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November 28, 2011

Accelerated Serendipity with robotically assisted 1000 new chemical reactions per day

Scientists can now take that "a-ha" moment to go with a method Princeton University researchers developed — and successfully tested — to speed up the chances of an unexpected yet groundbreaking chemical discovery.

The new technique tries to accomplish "accelerated serendipity" by using robotics to perform more than 1,000 chemical reactions a day with molecules never before combined. In a single day of trials, the Princeton researchers discovered a shortcut for producing pharmaceutical-like compounds that shaves weeks off the traditional process, the researchers report.

Science - Discovery of an α-Amino C–H Arylation Reaction Using the Strategy of Accelerated Serendipity



"Our process is designed specifically for serendipity to occur. The molecules that should be combined are those for which the result is unknown," he said. "In our lab, we used this technique to make new findings in a much more routine and rapid fashion, and we show that if you have enough events involved, serendipity won't be rare. In fact, you can enable it to happen on almost a daily basis."

The MacMillan lab's technique does more than just expedite the discovery process — the researchers actually developed a unique framework for creating new materials or finding better ways of producing existing ones, said Stephen Buchwald, a professor of chemistry at the Massachusetts Institute of Technology.

"This is a particularly brilliant approach," said Buchwald, who is familiar with the work but had no role in it.

"Usually, one takes molecules that one thinks will react and tries to figure out the best way to achieve that reaction," he said. "This team took molecules for which there was no obvious reaction between them and looked for 'accidental' reactivity. This approach could be useful for any field that requires new types of matter or a more efficient means of synthesizing known compounds."

Illustrating that principle, the Princeton researchers combined two molecules with no history of reacting to generate the type of chemical functionality found in eight of the world's top 100 pharmaceuticals, MacMillan said. The reaction involved a nitrogen-based molecule known as an amine that has a hydrogen and carbon pair, and a circle of atoms stabilized by their bonds known as an aromatic ring.

The result was a carbon-nitrogen molecule with an aromatic ring, a building block of many amine-based pharmaceuticals, explained MacMillan. This class of drugs mimics natural amine molecules in the body and includes medications such as antihistamines, decongestants and antidepressants. In drug development, chemists "tweak" organic molecules to enhance their ability to bind with and disrupt enzymes in a biological system, which is how pharmaceuticals basically operate, MacMillan said. A molecule with an aromatic ring has increased reactivity and makes the tweaking process much easier, he said, but attaching the aromatic ring is a process in itself that typically involves two to three weeks of successive chemical reactions.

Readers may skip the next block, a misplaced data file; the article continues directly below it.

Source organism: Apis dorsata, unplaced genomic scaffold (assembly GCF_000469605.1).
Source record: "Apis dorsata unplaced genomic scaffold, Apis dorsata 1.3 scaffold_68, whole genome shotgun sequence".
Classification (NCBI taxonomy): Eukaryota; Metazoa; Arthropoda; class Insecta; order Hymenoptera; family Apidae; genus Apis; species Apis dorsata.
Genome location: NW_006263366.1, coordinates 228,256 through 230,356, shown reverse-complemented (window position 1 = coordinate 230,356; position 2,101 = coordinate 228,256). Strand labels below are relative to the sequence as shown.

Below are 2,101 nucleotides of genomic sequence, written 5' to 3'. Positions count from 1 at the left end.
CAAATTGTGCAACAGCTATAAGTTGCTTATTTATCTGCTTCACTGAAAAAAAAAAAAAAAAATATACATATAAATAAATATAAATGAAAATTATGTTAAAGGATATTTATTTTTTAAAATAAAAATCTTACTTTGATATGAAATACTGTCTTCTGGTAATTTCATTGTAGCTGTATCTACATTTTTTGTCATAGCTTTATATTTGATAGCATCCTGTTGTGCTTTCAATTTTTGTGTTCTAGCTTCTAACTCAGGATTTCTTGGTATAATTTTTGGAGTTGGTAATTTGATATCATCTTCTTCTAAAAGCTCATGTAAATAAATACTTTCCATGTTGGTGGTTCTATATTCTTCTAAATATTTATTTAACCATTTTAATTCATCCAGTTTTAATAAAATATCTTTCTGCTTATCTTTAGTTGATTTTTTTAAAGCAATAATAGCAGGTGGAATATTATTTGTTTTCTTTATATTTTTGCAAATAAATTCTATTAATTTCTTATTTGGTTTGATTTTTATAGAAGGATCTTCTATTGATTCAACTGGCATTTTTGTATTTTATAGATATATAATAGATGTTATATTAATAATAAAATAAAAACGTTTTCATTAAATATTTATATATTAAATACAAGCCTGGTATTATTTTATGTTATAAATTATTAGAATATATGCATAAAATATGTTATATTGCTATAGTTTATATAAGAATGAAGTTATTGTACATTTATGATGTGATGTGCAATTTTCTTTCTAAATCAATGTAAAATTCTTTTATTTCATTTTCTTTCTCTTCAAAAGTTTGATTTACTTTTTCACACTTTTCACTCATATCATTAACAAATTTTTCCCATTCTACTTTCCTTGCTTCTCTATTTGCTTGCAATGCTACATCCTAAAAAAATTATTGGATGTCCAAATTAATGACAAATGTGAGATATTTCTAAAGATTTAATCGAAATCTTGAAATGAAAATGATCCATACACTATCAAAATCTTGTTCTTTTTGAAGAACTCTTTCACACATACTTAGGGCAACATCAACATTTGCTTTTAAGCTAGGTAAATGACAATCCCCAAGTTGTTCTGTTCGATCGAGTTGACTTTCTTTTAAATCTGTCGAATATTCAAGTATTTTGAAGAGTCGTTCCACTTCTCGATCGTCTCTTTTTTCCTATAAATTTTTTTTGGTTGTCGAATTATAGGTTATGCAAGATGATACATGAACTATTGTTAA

The reaction MacMillan and his team found provides a quick way around that.

"We quickly realized that any pharmaceutical research chemist could immediately take these very simple components and, via a reaction no one had known about, start assembling molecules with an adjacent aromatic ring rapidly," MacMillan said.

"Instead of having to construct these important molecules circuitously using lots of different chemistry over a period of days if not weeks, we can now do it immediately in the space of one chemical reaction in one day."

Buchwald said that the rapid production of this molecule is as surprising as it is significant.

"The way these types of molecules — alpha aryl amines — were produced in this project is highly efficient, and no person could truthfully say that they would have predicted this reaction," Buchwald said. "This group was able to take a reaction that no one knew was possible and make it practical and useful in a very short time. This really speaks to the power of their overall method."

An important feature of the Princeton researchers' molecule — like any important discovery — is that its application extends beyond the material itself, MacMillan said. He and his colleagues have begun mining the very process that created the molecule for indications that other novel reactions can be brought about.

"If we found this was one really valuable reaction, we wondered what others exist that we just don't know about," MacMillan said.

"Another very valuable aspect of the molecule we created is that once we understood how it happened, it set us up to design other completely new reactions based upon our understanding of what happened initially," he said. "Now, we're applying similar techniques broadly, finding new reactions continually and determining which ones are important.
Serendipity has long been a welcome yet elusive phenomenon in the advancement of chemistry. We sought to exploit serendipity as a means of rapidly identifying unanticipated chemical transformations. By using a high-throughput, automated workflow and evaluating a large number of random reactions, we have discovered a photoredox-catalyzed C–H arylation reaction for the construction of benzylic amines, an important structural motif within pharmaceutical compounds that is not readily accessed via simple substrates. The mechanism directly couples tertiary amines with cyanoaromatics by using mild and operationally trivial conditions.

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